I have lived here in Morgan now for 17 ½ years. This city and county have a population of great and loving people, parents, grandparents and charming and lovely children. I know that it is a national thing, but I cannot understand why we call our dear children kids – young goats.
In the last five years, Morgan County has employed four different individuals in its top planning spot. Tired of the turnover and desiring top notch planning expertise, the Morgan County Council discussed Tuesday the open planning and development director position left vacant when Charlie Ewert accepted a planning position in Weber County last week.
Often when we hear of allergies we think of fall sniffles and watery eyes. While those may be an annoyance for many, one type of allergy less commonly talked about, and less understood, is that of food allergies.
Many people who become involved in family history research look at what other people have already completed on their common lines and then begin research where the first blank appears. There is a reason that Grandma or Aunt Clara stopped where they did. It was hard research!
In continued support of our community, Young Ford and Young Dodge of Morgan gave back in a big way at the Morgan High School basketball game on Tuesday night. During 2013 Young Ford / Young Dodge hosted several events, including the Drive 4 UR School event and a Trunk or Treat, each helping to raise money for the Morgan Education Foundation. Tuesday night at the MHS boys varsity game, Trent Jaques, general manager of Young Ford / Young Dodge, presented a check totaling $4,780 to Brenda Crossley, Morgan Education Foundation president.
The U10 Morgan Valley Rapids competition soccer team won the UYSA President’s Cup in Mesquite, Nev., that was held Jan. 24-25. The team was undefeated during the tournament and came from behind to win the championship game against Utah Glory. All team members are from the Morgan Valley. The team is coached by Bob Grow and Brant Hayward. Team members include: Cohen Blackett; Robby Cameron; Wyatt Grow; Luke Fackrell; Jamin Hayward; Luke Lowe; Nixan Ordyna; Tanner Stanley; Gavin Turner; Porter Wilkins; and Jackson Winn.
The Morgan Indoor Track and Field Club competed at its second event of the season last Friday and Saturday at Weber State University. Although the club is only in its first official year, these young Morgan athletes are proving that they warrant attention and respect even among the bigger schools in the 4A and 5A divisions.
In search of companies that may want to locate in Morgan County, Morgan County Councilmen Robert Kilmer and Austin Turner traveled to the Shooting, Hunting, and Outdoor Trade (SHOT) Show held Jan. 14 to 17 in Las Vegas.
The issues surrounding the interlocal recreation agreement tossed around for years among Morgan County, Morgan City and the Morgan County School District may actually be coming to an end now that the school district has removed a claims and liabilities section.
The Williams family, Dan and Rose Ann, Mike and Jill, would like to express their special thanks to Ernie Durrant, Hugh and Claudia Davis, Arlys Johanson and Sylvia Lyons for the wonderful job they all did at our mom, Mary Williams’ services.
A surprise birthday party was held for me on Jan. 26 at Larry’s Spring Chicken Inn. The party was put on by all of my children, grandchildren and great grand children. My husband and I would like to thank all of them for the lovely dinner and conversation. We really enjoyed the afternoon. The icing on the cake was when a special someone paid our entire tab. Whoever that kind person was, we would like to thank them from the bottom of our hearts.
Ward Fowles Winchester, 72, of Heber City, Utah passed quietly at home following a brave battle with pancreatic cancer. He was born January 5, 1942, in Ogden, Utah to the late Delores and Austin Winchester. Ward graduated from Morgan High School, and lived in Morgan for nearly 60 years. Ward was a master welder, working at the Salt Lake City Fairpark, Jordanelle St. Park, and Hill Air Force Base. He had many interests, including ATV-ing, snow mobiling, and rebuilding vehicles.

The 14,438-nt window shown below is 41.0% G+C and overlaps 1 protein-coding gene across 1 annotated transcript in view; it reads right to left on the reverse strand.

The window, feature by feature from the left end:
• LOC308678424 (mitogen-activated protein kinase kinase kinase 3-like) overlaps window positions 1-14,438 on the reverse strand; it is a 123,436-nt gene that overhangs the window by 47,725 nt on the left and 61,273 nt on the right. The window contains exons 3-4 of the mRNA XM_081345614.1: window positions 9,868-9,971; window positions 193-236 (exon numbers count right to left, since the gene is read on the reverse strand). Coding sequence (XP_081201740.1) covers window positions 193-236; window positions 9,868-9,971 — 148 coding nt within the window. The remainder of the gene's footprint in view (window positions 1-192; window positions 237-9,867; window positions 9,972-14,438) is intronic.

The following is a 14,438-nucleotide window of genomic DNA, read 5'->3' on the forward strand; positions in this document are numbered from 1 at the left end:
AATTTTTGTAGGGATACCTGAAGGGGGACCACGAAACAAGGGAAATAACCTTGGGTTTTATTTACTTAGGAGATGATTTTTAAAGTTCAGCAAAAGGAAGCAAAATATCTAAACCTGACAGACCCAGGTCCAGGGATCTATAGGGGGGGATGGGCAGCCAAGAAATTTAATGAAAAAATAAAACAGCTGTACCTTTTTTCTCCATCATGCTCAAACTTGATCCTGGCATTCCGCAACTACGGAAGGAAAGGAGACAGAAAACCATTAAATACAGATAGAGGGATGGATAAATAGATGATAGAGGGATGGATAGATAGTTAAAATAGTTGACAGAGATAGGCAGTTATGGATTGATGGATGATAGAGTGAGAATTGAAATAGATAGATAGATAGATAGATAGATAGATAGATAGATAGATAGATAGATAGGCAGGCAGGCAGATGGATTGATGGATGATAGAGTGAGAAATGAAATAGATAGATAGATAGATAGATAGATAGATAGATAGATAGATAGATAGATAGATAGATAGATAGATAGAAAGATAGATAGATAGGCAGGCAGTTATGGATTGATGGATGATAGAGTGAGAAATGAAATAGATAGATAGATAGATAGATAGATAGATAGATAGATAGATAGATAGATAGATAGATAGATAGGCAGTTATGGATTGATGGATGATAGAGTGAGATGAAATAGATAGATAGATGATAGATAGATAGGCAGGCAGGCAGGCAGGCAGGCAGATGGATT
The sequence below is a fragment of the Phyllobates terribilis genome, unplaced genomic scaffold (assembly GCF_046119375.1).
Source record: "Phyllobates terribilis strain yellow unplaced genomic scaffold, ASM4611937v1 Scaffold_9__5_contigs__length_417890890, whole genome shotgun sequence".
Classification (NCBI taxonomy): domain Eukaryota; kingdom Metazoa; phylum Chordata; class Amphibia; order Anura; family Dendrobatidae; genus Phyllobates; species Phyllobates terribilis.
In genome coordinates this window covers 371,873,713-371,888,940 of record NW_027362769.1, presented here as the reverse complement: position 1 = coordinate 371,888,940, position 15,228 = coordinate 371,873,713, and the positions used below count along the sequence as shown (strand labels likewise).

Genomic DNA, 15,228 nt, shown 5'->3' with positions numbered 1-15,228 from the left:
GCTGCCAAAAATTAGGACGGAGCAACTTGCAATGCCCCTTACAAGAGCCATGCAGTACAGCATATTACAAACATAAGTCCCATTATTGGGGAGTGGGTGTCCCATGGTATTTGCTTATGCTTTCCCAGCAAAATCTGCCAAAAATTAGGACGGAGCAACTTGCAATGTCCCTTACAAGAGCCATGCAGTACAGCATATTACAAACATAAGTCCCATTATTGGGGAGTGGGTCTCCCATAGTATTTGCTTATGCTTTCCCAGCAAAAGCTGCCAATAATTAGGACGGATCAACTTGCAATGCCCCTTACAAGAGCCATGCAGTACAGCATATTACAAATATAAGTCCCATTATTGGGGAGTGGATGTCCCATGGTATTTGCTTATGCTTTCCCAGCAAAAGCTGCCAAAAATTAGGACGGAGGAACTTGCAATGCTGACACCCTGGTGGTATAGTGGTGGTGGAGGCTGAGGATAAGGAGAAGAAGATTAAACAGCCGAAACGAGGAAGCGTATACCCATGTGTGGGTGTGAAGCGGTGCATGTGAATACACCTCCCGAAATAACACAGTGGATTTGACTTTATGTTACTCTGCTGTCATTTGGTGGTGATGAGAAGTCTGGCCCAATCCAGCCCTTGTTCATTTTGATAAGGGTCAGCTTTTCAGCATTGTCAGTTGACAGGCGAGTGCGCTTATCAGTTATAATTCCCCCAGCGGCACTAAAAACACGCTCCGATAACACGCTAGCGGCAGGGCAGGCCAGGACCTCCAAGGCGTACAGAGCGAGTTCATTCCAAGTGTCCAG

Morgan County is accepting applications for a new full-time planner after Charles Ewert, planning and development department director, gave his notice of resignation after accepting a principal planner position with Weber County. His last day on the job was Thursday, Jan. 30.
Almost half a million people visited the Ogden Temple of the Church of Jesus Christ of Latter-day Saints during its two-month open house, and 16,000 youth joined in a cultural celebration the day before its rededication. Such a massive event takes many hands, and more than 50 Morgan adults rose to the occasion.
Porterville resident and former Morgan County Councilman Craig G. Fisher, named to the fifth quorum of the Seventy in 2010, oversaw the temple’s public open house and cultural celebration as chairman of the church’s rededication committee. His wife, Julia, was at his side through much of his labors.
After being released as bishop of the Enterprise ward this spring, Brent Halls was called as Fisher’s executive secretary specifically for the Ogden Temple rededication events. His responsibilities included coordinating communication and updates with 73 stake presidents and other assigned representatives.
After more than three years, Morgan residents of the Church of Jesus Christ of Latter-day Saints can now begin attending their own temple. The Ogden Temple was closed for extensive renovation in April of 2011, and hundreds of Morgan youth celebrated the rededication of the temple at the Dee Events Center on Saturday.
More than 800 youth from Morgan County’s two stakes participated in the event either singing in the choir, dancing the hoedown or participating in various other aspects of the hour-and-a-half program.
“The Morgan and Morgan North stakes were among the leading stakes with the most youth participating,” said Brent Halls, Enterprise resident and executive secretary of the Ogden Temple Committee. “The Morgan stakes were absolutely great in their support—from the very beginning. Some stakes struggled to get the vision and to get their youth motivated,” but not Morgan!
The church’s prophet, President Thomas S. Monson, was on hand when the Morgan youth performed. Elders Jeffrey R. Holland and David A. Bednar accompanied him.
Nearly 70 years after Lewis Frongner worked with other military men and women to save the world and fought with valor in World War II, he took the trip of a lifetime to the memorial built in the veterans’ honor.
On Thursday, Sept. 18, the Morgan resident joined 65 other veterans from around the state in taking a once- in-a-lifetime trip to the nation’s capital to see the World War II Memorial. The group of heroes joined together in a hangar at the Utah National Guard for a celebration before departing.
The send-off ceremony was presented by Major General Jeffrey Burton, the Adjutant General Utah National Guard. Celebrate America Stardust Singers welcomed the veterans, and Governor Gary Herbert addressed the noteworthy group at the Salt Lake Airport before they embarked on their journey. The vets then enjoyed the red carpet treatment.